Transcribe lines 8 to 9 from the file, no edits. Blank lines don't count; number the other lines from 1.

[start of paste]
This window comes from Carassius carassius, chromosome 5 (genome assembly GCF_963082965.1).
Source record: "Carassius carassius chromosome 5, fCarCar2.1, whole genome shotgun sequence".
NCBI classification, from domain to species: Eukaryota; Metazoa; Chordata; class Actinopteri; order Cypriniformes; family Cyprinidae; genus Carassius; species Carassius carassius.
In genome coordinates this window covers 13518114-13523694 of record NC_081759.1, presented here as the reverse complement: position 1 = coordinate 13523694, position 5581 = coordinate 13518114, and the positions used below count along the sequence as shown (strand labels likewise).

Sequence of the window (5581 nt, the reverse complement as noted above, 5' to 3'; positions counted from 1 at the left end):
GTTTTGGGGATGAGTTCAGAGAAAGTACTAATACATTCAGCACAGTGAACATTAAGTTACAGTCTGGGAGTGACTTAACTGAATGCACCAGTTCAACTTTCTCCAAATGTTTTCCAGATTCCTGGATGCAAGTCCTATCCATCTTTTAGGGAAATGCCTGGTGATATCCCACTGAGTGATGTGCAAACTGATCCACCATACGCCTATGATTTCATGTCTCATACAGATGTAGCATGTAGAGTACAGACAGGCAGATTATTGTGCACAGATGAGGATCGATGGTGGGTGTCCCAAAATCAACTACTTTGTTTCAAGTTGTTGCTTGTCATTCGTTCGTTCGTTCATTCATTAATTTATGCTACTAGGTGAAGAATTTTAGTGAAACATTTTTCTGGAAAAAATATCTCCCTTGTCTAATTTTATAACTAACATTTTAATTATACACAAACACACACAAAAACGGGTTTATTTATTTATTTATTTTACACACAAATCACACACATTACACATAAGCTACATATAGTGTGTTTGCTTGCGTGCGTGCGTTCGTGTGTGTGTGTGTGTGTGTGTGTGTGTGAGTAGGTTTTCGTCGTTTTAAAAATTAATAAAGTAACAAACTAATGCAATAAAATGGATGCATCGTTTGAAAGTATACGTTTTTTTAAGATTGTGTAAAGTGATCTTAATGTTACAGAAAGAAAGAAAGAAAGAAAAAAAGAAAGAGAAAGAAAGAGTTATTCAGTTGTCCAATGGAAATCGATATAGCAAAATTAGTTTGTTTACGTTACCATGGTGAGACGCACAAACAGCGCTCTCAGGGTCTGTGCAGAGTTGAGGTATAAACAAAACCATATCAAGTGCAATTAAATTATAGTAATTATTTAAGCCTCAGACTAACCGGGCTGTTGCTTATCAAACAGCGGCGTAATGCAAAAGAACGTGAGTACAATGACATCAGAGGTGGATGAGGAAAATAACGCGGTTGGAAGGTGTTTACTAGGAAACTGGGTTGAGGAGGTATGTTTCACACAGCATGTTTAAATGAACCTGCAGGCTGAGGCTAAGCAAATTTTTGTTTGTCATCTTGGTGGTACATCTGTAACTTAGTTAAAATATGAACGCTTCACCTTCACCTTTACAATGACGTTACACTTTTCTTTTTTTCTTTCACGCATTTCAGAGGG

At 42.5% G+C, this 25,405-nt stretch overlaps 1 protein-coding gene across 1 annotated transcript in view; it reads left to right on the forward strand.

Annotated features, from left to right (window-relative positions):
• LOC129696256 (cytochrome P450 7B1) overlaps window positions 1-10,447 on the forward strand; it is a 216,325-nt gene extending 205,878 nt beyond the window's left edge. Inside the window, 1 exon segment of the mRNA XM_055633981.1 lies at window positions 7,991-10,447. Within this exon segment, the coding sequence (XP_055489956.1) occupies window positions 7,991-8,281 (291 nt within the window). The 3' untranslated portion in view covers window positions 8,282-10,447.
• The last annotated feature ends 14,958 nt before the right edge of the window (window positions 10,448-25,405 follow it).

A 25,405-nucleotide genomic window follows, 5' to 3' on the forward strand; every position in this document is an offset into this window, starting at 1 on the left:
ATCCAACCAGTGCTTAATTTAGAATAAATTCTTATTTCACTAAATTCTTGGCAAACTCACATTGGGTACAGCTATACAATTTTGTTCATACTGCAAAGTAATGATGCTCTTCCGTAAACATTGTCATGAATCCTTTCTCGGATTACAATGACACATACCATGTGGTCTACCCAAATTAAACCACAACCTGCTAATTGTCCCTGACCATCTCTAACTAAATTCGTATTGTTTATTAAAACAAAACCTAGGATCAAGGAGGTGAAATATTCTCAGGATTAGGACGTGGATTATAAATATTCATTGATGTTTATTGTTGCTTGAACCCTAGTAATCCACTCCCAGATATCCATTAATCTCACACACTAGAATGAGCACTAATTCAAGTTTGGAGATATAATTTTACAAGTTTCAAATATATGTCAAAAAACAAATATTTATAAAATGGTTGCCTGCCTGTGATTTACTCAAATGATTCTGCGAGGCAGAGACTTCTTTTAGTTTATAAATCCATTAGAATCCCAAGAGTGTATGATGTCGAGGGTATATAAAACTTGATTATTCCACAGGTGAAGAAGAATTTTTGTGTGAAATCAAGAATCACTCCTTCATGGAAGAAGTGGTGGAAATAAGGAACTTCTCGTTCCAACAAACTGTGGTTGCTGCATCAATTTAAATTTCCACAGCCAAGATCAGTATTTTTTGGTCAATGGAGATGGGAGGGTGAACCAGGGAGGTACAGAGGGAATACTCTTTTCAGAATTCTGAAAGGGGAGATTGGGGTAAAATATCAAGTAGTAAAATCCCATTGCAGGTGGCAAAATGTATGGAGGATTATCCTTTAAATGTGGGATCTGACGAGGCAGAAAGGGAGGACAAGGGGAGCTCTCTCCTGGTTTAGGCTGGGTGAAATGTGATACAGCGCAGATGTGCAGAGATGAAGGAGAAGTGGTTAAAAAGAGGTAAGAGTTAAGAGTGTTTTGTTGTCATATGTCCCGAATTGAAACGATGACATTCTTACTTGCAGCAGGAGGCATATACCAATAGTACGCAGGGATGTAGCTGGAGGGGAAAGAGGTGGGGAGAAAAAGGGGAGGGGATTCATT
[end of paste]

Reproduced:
Annotated features, from left to right (window-relative positions):
• LOC129696256 (cytochrome P450 7B1) overlaps window positions 1-10,447 on the forward strand; it is a 216,325-nt gene extending 205,878 nt beyond the window's left edge. Inside the window, 1 exon segment of the mRNA XM_055633981.1 lies at window positions 7,991-10,447. Within this exon segment, the coding sequence (XP_055489956.1) occupies window positions 7,991-8,281 (291 nt within the window). The 3' untranslated portion in view covers window positions 8,282-10,447.